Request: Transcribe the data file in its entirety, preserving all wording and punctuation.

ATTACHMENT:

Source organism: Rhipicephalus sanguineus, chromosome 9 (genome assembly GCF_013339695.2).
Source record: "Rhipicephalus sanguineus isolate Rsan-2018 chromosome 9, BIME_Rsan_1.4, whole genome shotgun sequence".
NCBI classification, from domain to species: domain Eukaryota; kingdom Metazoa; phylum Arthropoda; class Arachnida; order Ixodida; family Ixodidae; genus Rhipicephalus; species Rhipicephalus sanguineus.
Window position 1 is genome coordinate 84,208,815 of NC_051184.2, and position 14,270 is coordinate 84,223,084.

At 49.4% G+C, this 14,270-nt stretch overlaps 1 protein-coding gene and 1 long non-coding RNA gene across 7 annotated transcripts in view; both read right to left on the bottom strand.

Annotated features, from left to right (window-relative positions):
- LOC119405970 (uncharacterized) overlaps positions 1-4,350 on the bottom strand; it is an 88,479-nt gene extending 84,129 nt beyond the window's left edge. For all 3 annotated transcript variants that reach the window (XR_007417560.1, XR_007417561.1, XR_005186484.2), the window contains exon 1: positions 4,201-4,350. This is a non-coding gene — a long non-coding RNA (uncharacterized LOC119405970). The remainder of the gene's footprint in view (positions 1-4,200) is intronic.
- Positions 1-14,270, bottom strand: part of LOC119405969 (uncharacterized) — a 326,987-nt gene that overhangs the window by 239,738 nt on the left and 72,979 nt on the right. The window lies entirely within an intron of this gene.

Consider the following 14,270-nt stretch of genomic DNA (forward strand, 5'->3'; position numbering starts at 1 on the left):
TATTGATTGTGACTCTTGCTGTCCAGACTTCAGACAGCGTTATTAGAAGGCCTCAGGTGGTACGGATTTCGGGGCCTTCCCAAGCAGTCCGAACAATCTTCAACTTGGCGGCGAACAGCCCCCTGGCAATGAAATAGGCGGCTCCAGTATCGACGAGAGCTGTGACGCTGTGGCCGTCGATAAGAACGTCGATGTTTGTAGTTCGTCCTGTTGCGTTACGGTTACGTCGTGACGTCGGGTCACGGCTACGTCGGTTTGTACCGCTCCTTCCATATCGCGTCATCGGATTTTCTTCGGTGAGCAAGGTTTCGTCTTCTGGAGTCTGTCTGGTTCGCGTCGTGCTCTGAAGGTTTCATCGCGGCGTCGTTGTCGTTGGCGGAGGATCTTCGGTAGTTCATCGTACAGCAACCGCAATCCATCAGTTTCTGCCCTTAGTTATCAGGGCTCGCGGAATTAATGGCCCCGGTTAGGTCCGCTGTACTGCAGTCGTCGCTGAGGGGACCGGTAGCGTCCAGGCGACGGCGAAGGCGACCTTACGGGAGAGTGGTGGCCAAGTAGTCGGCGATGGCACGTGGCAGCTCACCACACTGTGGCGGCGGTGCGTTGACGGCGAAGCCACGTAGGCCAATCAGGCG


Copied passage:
Source organism: Rhipicephalus sanguineus, chromosome 9 (genome assembly GCF_013339695.2).
Source record: "Rhipicephalus sanguineus isolate Rsan-2018 chromosome 9, BIME_Rsan_1.4, whole genome shotgun sequence".
NCBI classification, from domain to species: domain Eukaryota; kingdom Metazoa; phylum Arthropoda; class Arachnida; order Ixodida; family Ixodidae; genus Rhipicephalus; species Rhipicephalus sanguineus.
Window position 1 is genome coordinate 84,208,815 of NC_051184.2, and position 14,270 is coordinate 84,223,084.

At 49.4% G+C, this 14,270-nt stretch overlaps 1 protein-coding gene and 1 long non-coding RNA gene across 7 annotated transcripts in view; both read right to left on the bottom strand.

Annotated features, from left to right (window-relative positions):
- LOC119405970 (uncharacterized) overlaps positions 1-4,350 on the bottom strand; it is an 88,479-nt gene extending 84,129 nt beyond the window's left edge. For all 3 annotated transcript variants that reach the window (XR_007417560.1, XR_007417561.1, XR_005186484.2), the window contains exon 1: positions 4,201-4,350. This is a non-coding gene — a long non-coding RNA (uncharacterized LOC119405970). The remainder of the gene's footprint in view (positions 1-4,200) is intronic.
- Positions 1-14,270, bottom strand: part of LOC119405969 (uncharacterized) — a 326,987-nt gene that overhangs the window by 239,738 nt on the left and 72,979 nt on the right. The window lies entirely within an intron of this gene.

Consider the following 14,270-nt stretch of genomic DNA (forward strand, 5'->3'; position numbering starts at 1 on the left):
TATTGATTGTGACTCTTGCTGTCCAGACTTCAGACAGCGTTATTAGAAGGCCTCAGGTGGTACGGATTTCGGGGCCTTCCCAAGCAGTCCGAACAATCTTCAACTTGGCGGCGAACAGCCCCCTGGCAATGAAATAGGCGGCTCCAGTATCGACGAGAGCTGTGACGCTGTGGCCGTCGATAAGAACGTCGATGTTTGTAGTTCGTCCTGTTGCGTTACGGTTACGTCGTGACGTCGGGTCACGGCTACGTCGGTTTGTACCGCTCCTTCCATATCGCGTCATCGGATTTTCTTCGGTGAGCAAGGTTTCGTCTTCTGGAGTCTGTCTGGTTCGCGTCGTGCTCTGAAGGTTTCATCGCGGCGTCGTTGTCGTTGGCGGAGGATCTTCGGTAGTTCATCGTACAGCAACCGCAATCCATCAGTTTCTGCCCTTAGTTATCAGGGCTCGCGGAATTAATGGCCCCGGTTAGGTCCGCTGTACTGCAGTCGTCGCTGAGGGGACCGGTAGCGTCCAGGCGACGGCGAAGGCGACCTTACGGGAGAGTGGTGGCCAAGTAGTCGGCGATGGCACGTGGCAGCTCACCACACTGTGGCGGCGGTGCGTTGACGGCGAAGCCACGTAGGCCAATCAGGCG